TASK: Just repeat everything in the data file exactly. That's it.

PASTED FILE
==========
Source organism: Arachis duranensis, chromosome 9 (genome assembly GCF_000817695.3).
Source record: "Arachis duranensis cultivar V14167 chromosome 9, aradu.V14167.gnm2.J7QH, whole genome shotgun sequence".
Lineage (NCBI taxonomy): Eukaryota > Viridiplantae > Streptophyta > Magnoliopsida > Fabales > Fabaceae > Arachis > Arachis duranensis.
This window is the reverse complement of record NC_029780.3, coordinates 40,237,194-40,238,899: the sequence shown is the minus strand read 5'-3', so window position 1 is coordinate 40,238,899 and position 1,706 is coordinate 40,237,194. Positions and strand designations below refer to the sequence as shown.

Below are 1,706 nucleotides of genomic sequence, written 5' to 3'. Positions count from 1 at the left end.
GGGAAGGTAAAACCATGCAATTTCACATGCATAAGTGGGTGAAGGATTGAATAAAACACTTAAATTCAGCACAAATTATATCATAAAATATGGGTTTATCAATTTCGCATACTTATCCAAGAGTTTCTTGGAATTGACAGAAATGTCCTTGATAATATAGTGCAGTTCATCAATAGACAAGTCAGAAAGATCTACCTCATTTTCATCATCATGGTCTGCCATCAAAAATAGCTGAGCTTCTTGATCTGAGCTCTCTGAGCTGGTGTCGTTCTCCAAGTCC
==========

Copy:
Source organism: Arachis duranensis, chromosome 9 (genome assembly GCF_000817695.3).
Source record: "Arachis duranensis cultivar V14167 chromosome 9, aradu.V14167.gnm2.J7QH, whole genome shotgun sequence".
Lineage (NCBI taxonomy): Eukaryota > Viridiplantae > Streptophyta > Magnoliopsida > Fabales > Fabaceae > Arachis > Arachis duranensis.
This window is the reverse complement of record NC_029780.3, coordinates 40,237,194-40,238,899: the sequence shown is the minus strand read 5'-3', so window position 1 is coordinate 40,238,899 and position 1,706 is coordinate 40,237,194. Positions and strand designations below refer to the sequence as shown.

Below are 1,706 nucleotides of genomic sequence, written 5' to 3'. Positions count from 1 at the left end.
GGGAAGGTAAAACCATGCAATTTCACATGCATAAGTGGGTGAAGGATTGAATAAAACACTTAAATTCAGCACAAATTATATCATAAAATATGGGTTTATCAATTTCGCATACTTATCCAAGAGTTTCTTGGAATTGACAGAAATGTCCTTGATAATATAGTGCAGTTCATCAATAGACAAGTCAGAAAGATCTACCTCATTTTCATCATCATGGTCTGCCATCAAAAATAGCTGAGCTTCTTGATCTGAGCTCTCTGAGCTGGTGTCGTTCTCCAAGTCC